William F. Harrington
William F. Harrington (1920 – 1992) was an American biochemist known for his work on the structure and function of myosins and collagen.
Early life and education
William Fields Harrington was born in Seattle on September 25th, 1920. As a young man, Harrington worked at a Seattle aircraft manufacturing plant, then served in the US Marine Corps during World War II. After the war, Harrington enrolled at the University of California, Berkeley where he earned his BS degree, followed by a PhD in the laboratory of Howard Schachman, where he studied the structure of tobacco mosaic virus. While at Berkeley, he met Austrian-born musician Ingeborg Leuschner; the couple married in 1948. After his PhD, Harrington moved on to successive postdoctoral researcher positions: first a year at Cambridge University, then in hte laboratory of Kai Linderstrom-Lang at the Carlsberg Laboratory.
In 1955, Harrington joined the faculty of Iowa State College as an assistant professor of biophysical chemistry. After just a year, Harrington left Iowa to join Christian Anfinsen's laboratory at the National Institutes of Health. There he began his work on fibrous proteins: first collagen, then myosins. In 1960, he moved to Johns Hopkins University as professor at the Department of Biology and the University's McCollum-Pratt Institute. He served as that department's chairman from 1973 to 1983. Harrington was elected to the US National Academy of Sciences in 1976.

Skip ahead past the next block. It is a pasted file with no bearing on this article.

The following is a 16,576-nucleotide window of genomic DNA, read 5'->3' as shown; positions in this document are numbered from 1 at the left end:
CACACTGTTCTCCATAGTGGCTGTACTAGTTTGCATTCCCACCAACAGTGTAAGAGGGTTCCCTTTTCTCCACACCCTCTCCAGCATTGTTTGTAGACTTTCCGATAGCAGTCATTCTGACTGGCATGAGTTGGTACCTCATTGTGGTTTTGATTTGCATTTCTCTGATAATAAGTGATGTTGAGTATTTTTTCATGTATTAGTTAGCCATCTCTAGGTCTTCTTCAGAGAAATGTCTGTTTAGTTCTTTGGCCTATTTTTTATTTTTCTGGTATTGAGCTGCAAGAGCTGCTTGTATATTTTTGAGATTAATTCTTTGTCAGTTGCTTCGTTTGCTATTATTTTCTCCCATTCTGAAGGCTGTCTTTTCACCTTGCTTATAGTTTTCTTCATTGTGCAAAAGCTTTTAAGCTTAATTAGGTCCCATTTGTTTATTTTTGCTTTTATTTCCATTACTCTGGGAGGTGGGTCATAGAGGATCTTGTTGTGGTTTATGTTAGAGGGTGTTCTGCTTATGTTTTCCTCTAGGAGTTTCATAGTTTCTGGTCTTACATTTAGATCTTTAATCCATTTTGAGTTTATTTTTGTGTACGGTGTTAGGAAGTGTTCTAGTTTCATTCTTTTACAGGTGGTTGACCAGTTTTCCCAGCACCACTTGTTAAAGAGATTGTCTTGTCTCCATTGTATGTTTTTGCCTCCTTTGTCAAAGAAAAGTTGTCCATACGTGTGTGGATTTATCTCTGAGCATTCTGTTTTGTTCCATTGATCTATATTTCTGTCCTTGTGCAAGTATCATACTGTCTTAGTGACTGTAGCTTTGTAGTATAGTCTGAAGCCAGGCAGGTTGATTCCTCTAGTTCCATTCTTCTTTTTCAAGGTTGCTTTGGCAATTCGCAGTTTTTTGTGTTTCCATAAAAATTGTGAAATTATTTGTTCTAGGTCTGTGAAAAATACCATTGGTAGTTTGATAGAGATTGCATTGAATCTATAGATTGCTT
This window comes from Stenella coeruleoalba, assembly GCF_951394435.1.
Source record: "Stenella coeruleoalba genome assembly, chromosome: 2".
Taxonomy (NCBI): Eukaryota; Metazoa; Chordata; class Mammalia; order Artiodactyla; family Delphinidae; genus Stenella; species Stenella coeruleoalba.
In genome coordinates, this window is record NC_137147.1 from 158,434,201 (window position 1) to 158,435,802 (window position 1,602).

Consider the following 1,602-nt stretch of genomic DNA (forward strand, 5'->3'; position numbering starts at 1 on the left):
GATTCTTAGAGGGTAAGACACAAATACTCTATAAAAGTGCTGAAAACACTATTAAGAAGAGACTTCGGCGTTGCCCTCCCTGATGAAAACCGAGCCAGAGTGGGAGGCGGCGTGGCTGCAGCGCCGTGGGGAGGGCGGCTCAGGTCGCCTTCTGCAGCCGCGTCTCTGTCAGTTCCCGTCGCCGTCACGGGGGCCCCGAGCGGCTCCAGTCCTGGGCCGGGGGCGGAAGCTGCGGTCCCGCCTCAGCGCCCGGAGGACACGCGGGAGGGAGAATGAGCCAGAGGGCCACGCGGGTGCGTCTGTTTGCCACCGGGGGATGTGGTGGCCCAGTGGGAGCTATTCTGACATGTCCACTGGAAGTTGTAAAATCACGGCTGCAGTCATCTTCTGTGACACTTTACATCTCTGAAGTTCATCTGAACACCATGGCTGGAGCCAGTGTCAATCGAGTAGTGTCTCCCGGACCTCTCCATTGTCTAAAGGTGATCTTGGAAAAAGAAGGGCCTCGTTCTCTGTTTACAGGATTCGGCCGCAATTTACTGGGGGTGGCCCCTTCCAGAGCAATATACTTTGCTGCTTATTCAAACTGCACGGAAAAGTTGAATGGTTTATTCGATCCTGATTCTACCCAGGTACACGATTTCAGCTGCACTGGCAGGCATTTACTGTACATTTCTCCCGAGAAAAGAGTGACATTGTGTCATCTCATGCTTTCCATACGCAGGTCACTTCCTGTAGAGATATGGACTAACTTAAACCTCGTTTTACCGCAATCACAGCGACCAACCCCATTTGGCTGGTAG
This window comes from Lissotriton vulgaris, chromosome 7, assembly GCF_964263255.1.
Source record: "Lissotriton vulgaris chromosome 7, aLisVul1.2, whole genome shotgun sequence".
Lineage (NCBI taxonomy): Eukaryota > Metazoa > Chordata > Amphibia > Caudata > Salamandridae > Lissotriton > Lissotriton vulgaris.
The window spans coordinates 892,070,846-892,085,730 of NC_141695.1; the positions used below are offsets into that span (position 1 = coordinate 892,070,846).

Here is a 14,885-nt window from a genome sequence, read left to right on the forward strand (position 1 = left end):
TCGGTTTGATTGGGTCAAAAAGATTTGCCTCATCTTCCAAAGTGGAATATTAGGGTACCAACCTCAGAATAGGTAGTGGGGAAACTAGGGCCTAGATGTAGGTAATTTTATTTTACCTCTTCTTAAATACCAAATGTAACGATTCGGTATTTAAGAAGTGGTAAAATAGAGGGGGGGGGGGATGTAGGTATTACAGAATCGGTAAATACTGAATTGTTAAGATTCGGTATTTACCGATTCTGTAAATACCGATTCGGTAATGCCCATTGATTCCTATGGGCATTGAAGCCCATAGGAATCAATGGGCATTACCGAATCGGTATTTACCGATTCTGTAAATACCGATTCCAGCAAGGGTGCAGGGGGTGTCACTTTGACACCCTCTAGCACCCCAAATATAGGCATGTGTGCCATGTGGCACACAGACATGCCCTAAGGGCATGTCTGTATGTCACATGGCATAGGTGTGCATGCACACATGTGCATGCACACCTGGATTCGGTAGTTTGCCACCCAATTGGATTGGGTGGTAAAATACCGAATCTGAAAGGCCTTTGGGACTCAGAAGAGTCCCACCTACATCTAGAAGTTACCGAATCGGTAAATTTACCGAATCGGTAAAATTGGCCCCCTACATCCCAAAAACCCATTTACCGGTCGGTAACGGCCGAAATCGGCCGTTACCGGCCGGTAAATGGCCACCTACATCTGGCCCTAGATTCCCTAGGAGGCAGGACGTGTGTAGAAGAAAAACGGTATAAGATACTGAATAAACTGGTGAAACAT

Harrington was known for his work on myosins and collagen. His work on myosins helped elucidate how chemical energy in the body is converted the mechanical process of muscle contraction.
Over his career, Harrington authored or co-authored over 125 scientific journal articles.
Harrington and his wife had a daughter and four sons. Harrington died of heart failure at his home on October 31st, 1992.
- ^ a b c d e f g Wolfgang Saxon (4 November 1992). "William Harrington, Who Made Gains in Biochemistry, Dies at 72". New York Times. p. 25. Retrieved 4 January 2023.
- ^ a b c d e "William Harrington". National Academy of Sciences. Retrieved 4 January 2023.
- ^ "Dr. W. F. Harrington, Hopkins Professor". The Baltimore Sun. 2 November 1992. Retrieved 4 January 2023.
- ^ a b c d Anfinsen CB, Bessman MJ, Schachman HK, Schellman JA, Von Hippel PH, Young M (October 1993). "Remembering Bill Harrington". Trends in Biochemical Sciences. 18 (10): 364–365. doi:10.1016/0968-0004(93)90089-6.
- ^ Frederick N. Rasmussen (25 August 2014). "Ingeborg F. Harrington, Homemaker". The Baltimore Sun. Retrieved 4 January 2023.